Here are some of the grammar topics that you really need to know about if you want to pass the Cambridge First exam.
1. The little words
These are words such as in, out, at, on, up, with and without. Sometimes they are classified as prepositions, sometimes they are particles but they are always important. Get these words wrong and you might fail the exam. Get them right and you might pass with flying colours.
Start paying attention to these little words, especially when they appear in phrases such as
the reasons for
2. The passive voice
Learn how to change your sentences from active to passive and vice versa. Adding a sentence in the passive to your writing might help you to score a better mark.
Here is an example
People say that (active)
It is said that … (passive)
3. Would have/ could have/ should have
There is often a question which requires knowledge of these forms. Here are a few examples to study
It must have been raining
I should have gone home earlier
You could have told me that you would be late
4. Reported speech
Remember to consider the backshift in reported speech. As a rule, the tense tends to go back in reported speech. Other changes are also necessary. Here is an example:
“I’m going to the shop” = direct speech
He told me that he was going to the shop = reported speech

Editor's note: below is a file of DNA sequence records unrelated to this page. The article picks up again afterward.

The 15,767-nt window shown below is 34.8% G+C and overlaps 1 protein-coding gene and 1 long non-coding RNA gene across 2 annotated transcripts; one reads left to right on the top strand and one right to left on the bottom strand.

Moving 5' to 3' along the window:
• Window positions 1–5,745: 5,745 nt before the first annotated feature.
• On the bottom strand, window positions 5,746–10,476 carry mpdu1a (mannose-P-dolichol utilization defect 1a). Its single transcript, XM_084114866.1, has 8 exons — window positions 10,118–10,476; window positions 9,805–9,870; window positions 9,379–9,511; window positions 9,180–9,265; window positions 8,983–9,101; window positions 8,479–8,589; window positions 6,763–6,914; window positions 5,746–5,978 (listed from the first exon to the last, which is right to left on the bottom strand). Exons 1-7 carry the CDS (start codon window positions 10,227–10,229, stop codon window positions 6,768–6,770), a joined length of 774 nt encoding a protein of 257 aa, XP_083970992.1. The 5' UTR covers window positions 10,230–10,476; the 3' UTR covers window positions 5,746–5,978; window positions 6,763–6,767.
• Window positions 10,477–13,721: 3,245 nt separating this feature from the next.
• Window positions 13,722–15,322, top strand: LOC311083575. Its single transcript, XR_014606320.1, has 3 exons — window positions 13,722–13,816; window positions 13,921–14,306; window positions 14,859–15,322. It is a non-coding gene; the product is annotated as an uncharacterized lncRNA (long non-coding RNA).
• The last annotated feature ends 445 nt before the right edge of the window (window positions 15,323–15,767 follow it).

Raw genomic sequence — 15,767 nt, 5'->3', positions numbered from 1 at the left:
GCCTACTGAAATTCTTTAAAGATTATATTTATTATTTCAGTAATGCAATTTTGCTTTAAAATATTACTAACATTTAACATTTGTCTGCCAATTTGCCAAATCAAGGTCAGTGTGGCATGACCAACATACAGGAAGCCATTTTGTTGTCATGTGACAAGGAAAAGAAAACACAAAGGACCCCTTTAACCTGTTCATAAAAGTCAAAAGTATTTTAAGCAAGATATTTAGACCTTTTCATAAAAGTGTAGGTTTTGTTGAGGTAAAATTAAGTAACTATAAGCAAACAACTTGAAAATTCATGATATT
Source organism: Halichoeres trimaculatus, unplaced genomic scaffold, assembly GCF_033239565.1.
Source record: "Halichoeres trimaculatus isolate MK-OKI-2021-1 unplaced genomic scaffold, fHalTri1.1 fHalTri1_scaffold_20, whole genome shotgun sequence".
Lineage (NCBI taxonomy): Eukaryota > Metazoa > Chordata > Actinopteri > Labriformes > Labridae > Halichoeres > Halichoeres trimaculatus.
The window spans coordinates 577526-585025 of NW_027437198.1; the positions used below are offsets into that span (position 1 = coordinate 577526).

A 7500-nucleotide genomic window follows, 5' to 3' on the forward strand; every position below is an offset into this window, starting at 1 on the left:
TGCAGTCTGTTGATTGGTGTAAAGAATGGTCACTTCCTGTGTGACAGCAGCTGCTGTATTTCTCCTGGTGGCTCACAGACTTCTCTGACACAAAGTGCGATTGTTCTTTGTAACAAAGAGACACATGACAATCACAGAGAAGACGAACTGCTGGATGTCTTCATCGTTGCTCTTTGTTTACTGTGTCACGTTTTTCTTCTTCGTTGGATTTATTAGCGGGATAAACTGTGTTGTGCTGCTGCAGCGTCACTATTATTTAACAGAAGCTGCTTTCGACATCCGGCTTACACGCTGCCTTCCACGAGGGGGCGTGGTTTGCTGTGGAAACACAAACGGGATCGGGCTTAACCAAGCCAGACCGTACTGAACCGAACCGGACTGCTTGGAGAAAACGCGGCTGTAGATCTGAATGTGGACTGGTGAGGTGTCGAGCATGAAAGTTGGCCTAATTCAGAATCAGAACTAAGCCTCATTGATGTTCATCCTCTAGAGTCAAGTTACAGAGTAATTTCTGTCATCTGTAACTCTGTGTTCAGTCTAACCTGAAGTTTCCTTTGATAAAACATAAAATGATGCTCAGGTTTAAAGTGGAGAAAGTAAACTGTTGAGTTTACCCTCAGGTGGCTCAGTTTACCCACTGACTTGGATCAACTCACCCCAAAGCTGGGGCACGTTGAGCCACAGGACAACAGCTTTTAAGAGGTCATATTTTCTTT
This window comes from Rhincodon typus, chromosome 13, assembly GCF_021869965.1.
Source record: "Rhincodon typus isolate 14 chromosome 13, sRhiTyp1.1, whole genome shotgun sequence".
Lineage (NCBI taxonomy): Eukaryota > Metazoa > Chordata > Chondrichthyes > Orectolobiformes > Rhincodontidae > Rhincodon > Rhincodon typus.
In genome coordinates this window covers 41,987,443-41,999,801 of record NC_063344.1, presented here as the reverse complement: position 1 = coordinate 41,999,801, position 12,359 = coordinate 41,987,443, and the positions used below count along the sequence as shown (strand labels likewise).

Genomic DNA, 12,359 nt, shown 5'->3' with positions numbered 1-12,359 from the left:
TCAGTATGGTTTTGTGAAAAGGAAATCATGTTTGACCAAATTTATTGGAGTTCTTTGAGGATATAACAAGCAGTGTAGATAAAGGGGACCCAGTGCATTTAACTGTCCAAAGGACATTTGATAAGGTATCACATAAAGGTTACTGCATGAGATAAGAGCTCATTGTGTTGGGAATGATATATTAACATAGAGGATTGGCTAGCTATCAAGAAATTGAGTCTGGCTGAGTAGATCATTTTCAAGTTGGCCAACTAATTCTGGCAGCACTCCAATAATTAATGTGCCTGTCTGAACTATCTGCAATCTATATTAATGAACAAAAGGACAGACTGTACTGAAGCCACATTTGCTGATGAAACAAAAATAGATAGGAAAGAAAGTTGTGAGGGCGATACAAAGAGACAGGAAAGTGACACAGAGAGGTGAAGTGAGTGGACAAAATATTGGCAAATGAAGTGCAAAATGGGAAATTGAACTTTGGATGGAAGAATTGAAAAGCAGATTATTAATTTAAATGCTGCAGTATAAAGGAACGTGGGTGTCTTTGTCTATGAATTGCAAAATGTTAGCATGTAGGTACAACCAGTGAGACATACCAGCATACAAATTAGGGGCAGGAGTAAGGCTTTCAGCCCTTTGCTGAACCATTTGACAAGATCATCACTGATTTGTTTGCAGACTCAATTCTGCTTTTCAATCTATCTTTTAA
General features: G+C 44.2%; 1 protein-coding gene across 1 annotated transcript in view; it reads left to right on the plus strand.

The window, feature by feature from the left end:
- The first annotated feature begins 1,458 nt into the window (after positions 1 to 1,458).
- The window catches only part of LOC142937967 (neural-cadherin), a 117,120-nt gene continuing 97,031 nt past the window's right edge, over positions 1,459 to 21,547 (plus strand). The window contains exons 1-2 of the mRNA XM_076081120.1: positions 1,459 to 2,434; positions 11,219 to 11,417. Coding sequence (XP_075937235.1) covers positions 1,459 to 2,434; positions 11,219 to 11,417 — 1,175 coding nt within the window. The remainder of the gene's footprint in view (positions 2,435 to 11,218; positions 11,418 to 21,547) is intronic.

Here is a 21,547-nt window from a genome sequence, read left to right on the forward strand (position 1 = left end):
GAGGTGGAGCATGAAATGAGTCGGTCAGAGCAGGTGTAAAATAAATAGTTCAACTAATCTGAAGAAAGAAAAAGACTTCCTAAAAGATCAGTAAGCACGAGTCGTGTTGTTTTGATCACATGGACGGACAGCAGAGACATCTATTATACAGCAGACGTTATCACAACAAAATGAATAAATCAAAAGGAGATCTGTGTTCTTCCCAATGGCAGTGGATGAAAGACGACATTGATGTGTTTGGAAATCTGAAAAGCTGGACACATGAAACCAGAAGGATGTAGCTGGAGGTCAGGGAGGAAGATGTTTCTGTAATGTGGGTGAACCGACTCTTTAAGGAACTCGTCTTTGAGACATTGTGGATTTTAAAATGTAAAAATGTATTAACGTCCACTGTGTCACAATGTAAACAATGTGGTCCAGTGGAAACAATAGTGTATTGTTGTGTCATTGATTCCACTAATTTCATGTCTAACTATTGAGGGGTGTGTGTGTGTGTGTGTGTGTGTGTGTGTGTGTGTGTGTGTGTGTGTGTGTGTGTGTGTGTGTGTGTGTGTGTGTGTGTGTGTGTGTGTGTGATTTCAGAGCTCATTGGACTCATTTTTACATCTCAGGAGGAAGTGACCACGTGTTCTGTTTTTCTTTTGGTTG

5. Relative pronouns
I’m certain that you’ll need relative pronouns in the exam. They might not be the same as in your first language. Here are some important ones to learn.
The person who lives near me
The person whose brother lives near me
The thing which...
The time when...
The place where...
Note: Sometimes you can also use ‘that’ but I mostly prefer the ‘wh’ words.
6. Verb patterns
When two verbs are used together, there are special patterns you need to learn. Here are two of the most important patterns.
Verb + infinitive = want, arrange, decide and lots of others
Verb + ‘ing = enjoy, recommend, suggest, imagine, avoid, be worth and some others – make sure you learn these as lots of students make mistakes with these. Here are some sentences to help:
He recommended going to the cinema.
She suggested going to the cinema.
I enjoy going to the cinema.
I avoid going to the cinema.
I can’t imagine going to the cinema on my own.
Is it worth going to the cinema?
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Good luck with the exam!